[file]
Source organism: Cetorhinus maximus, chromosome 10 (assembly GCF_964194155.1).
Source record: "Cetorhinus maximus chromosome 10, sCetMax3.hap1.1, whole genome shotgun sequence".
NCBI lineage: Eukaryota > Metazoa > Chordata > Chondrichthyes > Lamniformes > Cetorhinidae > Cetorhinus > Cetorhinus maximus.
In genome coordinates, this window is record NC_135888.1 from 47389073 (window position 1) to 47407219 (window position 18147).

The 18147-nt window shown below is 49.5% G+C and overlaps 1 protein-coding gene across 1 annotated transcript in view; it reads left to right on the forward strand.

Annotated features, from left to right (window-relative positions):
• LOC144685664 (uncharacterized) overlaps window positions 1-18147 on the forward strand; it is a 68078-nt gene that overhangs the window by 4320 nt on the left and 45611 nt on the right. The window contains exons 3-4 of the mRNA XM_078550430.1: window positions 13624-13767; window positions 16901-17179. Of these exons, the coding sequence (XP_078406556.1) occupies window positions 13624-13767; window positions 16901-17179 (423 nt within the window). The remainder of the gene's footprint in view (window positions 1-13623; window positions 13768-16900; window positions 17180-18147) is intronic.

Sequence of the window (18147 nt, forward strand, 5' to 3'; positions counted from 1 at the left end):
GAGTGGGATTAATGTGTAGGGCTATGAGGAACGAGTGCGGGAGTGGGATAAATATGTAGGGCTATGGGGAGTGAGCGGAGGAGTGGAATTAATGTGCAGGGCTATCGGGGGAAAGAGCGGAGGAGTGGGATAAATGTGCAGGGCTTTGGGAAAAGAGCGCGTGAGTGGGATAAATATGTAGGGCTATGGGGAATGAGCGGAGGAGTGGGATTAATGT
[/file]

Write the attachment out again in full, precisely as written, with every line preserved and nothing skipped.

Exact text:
Source organism: Cetorhinus maximus, chromosome 10 (assembly GCF_964194155.1).
Source record: "Cetorhinus maximus chromosome 10, sCetMax3.hap1.1, whole genome shotgun sequence".
NCBI lineage: Eukaryota > Metazoa > Chordata > Chondrichthyes > Lamniformes > Cetorhinidae > Cetorhinus > Cetorhinus maximus.
In genome coordinates, this window is record NC_135888.1 from 47389073 (window position 1) to 47407219 (window position 18147).

The 18147-nt window shown below is 49.5% G+C and overlaps 1 protein-coding gene across 1 annotated transcript in view; it reads left to right on the forward strand.

Annotated features, from left to right (window-relative positions):
• LOC144685664 (uncharacterized) overlaps window positions 1-18147 on the forward strand; it is a 68078-nt gene that overhangs the window by 4320 nt on the left and 45611 nt on the right. The window contains exons 3-4 of the mRNA XM_078550430.1: window positions 13624-13767; window positions 16901-17179. Of these exons, the coding sequence (XP_078406556.1) occupies window positions 13624-13767; window positions 16901-17179 (423 nt within the window). The remainder of the gene's footprint in view (window positions 1-13623; window positions 13768-16900; window positions 17180-18147) is intronic.

Sequence of the window (18147 nt, forward strand, 5' to 3'; positions counted from 1 at the left end):
GAGTGGGATTAATGTGTAGGGCTATGAGGAACGAGTGCGGGAGTGGGATAAATATGTAGGGCTATGGGGAGTGAGCGGAGGAGTGGAATTAATGTGCAGGGCTATCGGGGGAAAGAGCGGAGGAGTGGGATAAATGTGCAGGGCTTTGGGAAAAGAGCGCGTGAGTGGGATAAATATGTAGGGCTATGGGGAATGAGCGGAGGAGTGGGATTAATGT